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Alex Sullivan

Due to the potential for serious and widespread outbreaks of waterborne disease, managing the risk of microbiological contamination of drinking water is of particular importance. In New Zealand, drinking water quality and safety are regulated under the Health (Drinking Water) Amendment Act 2007. However, there remains a subset of the population for whom there is no such regulation of drinking water quality and safety.

Rural households dependent on drinking water self-supplies, such as private wells, must take full responsibility for maintaining, monitoring and treating their own drinking water. Research suggests that these households often fail to engage in the actions recommended by public health authorities to protect drinking water quality and safety. To understand why this might be, this study set out to explore rural people's perspectives on drinking water self-supplies in one rural location in New Zealand: Hinds, Mid Canterbury.

Taking a social constructionist standpoint, I interviewed 15 residents responsible for and dependent on drinking water self-supplies in the rural Hinds area. Social constructionists argue that there is no single truth or reality. What is accepted as knowledge today is simply one of many ways of thinking which has been given the status of truth where others have not. Therefore, the social constructionist encourages society to question accepted knowledge and to consider why it came to be seen as the 'truth' in the first place.

Through semi-structured in depth interviews, I focused on the Hinds residents' experiences with their drinking water self-supplies, their understanding of the risks thereof, and their perceptions of drinking water quality testing. A sample of drinking water from each participating household was tested for Escherichia coli (E. coli) by an accredited laboratory. Three of the thirteen samples collected were found to contain E. coli. The residents were provided with their test results as a means of initiating discussion on drinking water quality testing.

A thematic analysis of the data collected found that the rural Hinds residents I interviewed discussed water in a much wider context than simply their drinking water. They described how drinking water quality and quantity was influenced by other water resources in the area, drawing connections between groundwater, irrigation water and surface water bodies. To these water resources they applied a broad definition of water quality that extended beyond microbiological contamination to include health and the aesthetic attributes of water.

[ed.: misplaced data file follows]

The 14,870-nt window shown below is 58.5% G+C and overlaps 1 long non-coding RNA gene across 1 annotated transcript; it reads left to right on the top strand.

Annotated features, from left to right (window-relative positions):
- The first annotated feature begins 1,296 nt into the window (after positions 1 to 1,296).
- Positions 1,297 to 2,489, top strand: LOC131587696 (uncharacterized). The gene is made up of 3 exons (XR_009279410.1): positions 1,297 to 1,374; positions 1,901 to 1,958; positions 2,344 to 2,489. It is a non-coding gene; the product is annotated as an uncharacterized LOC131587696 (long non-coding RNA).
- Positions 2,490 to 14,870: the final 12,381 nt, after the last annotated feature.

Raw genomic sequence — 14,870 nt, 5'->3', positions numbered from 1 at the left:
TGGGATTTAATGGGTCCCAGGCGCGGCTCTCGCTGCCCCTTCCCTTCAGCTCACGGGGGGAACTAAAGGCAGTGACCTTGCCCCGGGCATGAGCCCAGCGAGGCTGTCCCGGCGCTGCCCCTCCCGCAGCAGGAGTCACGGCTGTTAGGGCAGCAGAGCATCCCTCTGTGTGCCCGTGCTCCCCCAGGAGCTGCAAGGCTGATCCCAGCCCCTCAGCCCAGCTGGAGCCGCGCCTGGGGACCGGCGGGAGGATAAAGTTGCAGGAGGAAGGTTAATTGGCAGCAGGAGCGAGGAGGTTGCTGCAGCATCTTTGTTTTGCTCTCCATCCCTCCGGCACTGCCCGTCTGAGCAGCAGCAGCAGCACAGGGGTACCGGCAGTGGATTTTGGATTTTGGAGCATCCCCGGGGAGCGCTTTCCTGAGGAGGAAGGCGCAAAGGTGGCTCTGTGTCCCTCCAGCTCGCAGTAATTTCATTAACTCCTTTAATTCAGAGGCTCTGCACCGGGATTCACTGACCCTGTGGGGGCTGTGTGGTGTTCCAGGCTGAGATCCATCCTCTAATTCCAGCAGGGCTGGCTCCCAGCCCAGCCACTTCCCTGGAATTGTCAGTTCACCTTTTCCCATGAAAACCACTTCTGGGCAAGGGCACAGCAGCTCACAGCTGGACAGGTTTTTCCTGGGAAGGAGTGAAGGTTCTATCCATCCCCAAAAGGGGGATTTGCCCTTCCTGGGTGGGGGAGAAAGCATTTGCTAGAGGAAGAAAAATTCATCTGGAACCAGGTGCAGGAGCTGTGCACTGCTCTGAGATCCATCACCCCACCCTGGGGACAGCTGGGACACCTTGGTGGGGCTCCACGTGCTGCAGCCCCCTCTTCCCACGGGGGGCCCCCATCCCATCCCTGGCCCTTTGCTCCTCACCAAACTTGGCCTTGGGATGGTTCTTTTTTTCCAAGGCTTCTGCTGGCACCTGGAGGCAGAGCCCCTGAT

The data analysis confirmed that my participants held sole responsibility for their drinking water self-supplies. However, drinking water was just one of a number of competing priorities for the rural Hinds residents I interviewed and, as such, drinking water quality and safety may benefit from a collaborative effort between rural residents and public health professionals. Rather than relying on scientific understandings of risk in promoting drinking water quality and safety, public health professionals may experience greater success in appealing to local values.

These values include the protection of vulnerable populations, the preservation of resources for future generations, and the security of income and land values. Future research might expand on these understandings by seeking the views of non-farming rural residents in other areas of New Zealand, as well as those residents who have contracted a waterborne disease from their drinking water in the past, or are dependent on a different type of drinking water self-supply as their perspectives may differ from those of the participants in this study.

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